Of the essence of Israeli politics.

Prof. Paul Eidelberg,

Paul Eidelberg
Paul Eidelberg
After Ariel Sharon's landslide victory over Ehud Barak in the February 6, 2001, election, Shimon Peres, anxious to become Israel's foreign minister, urged his Labor Party's central committee to join Sharon in a national unity government. He excoriated his opponents saying, "We must listen to the people."

Member of Knesset Yossi Beilin responded to Peres by saying, in effect, 'Since when
It would be incorrect to attribute elitism solely to the Left.
have we listened to the people?' He then referred to the people's opposition to Israel's withdrawal from the Golan Heights, which did not deter the Labor party from pursuing that policy. Moreover, he suggested that had Labor listened to the people, it would not have pursued the Oslo "peace process."

Elitism is of the essence of Israeli politics. This was clearly implied by Judge Aharon Barak, former president of Israel's Supreme Court, when he baldly stated that his duty is to be "faithful to the views of the enlightened population," meaning Israel's intellectual and cultural elites - a small minority of ultra-secularists estranged from the Jewish heritage.

It would be incorrect to attribute elitism solely to the Left. Elitism - or should I say, "self-aggrandizement"? - also animates the so-called Right. A simple fact makes this plain: virtually all members of the Knesset oppose the only method by which to mitigate elitism, namely, by making MKs individually accountable to the people in constituency elections.

Can you imagine Beilin asking publicly, "Since when have we listened to the people?" if he had to compete against a rival candidate in a constituency election?

As for Peres' remark, "We must listen to the people," nothing has ever deterred Israel's notorious "saboteur" from saying anything to advance his personal ambitions. But notice, it is precisely because the architect of the Oslo Accords never had to compete against a rival candidate that he was able to remain in office one election after another during the past four decades. It was enough for Peres to rank at the top of the Labor Party slate to secure his seat in the Knesset. And, yes, this is why he is now the president of the State of Israel.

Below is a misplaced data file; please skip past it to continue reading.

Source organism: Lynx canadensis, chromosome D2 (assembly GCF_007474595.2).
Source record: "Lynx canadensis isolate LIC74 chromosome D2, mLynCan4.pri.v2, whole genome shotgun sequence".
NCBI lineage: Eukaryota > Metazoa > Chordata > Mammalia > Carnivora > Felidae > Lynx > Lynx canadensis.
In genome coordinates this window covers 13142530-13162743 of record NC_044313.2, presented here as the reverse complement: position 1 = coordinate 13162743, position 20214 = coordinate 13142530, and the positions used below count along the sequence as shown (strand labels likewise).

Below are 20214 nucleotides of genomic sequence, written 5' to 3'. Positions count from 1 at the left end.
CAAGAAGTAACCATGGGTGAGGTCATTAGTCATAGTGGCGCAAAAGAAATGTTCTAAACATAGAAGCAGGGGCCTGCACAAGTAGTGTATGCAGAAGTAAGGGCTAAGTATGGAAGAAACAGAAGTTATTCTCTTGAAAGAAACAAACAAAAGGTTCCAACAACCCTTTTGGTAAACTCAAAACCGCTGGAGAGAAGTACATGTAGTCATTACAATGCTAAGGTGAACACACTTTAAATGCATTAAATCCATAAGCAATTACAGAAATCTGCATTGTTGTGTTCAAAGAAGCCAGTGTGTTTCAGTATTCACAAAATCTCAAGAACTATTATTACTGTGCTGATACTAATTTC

As for Beilin, who was Peres' Oslovian co-conspirator, he would not be in office today were it not for election by party slates rather than by direct, personal election. Beilin is an unabashed elitist. Even though he was no longer a member of the Knesset, he concocted and signed the December 2003 Geneva Accord
The architect of the Oslo Accords never had to compete against a rival candidate.
Yasser Abd Rabbo, a member of the Palestine Liberation Organization's Executive Committee. In the United States, intruding into the domain of foreign policy by a private citizen would have landed Beilin in jail under the Logan Act. But we are in Israel, "the only democracy in the Middle East," where even treason is respectable.

To be ethically neutral, however, the Geneva Accord is an extra-governmental, and therefore unofficial, peace proposal meant to solve the Israeli-Palestinian conflict. It would give the Palestinians almost all of Judea and Samaria (Gaza was also included), and thus draw Israel's borders close to what existed before the Six Day War of June 1967. In return for removing most of the Israeli settlements in these areas, and for giving them control of the Old City of Jerusalem, including the Temple Mount, the Arabs would limit their so-called "right of return" to Israel to a number specified by Israel's government.

Doesn't this resemble the policy Ehud Olmert took to Annapolis?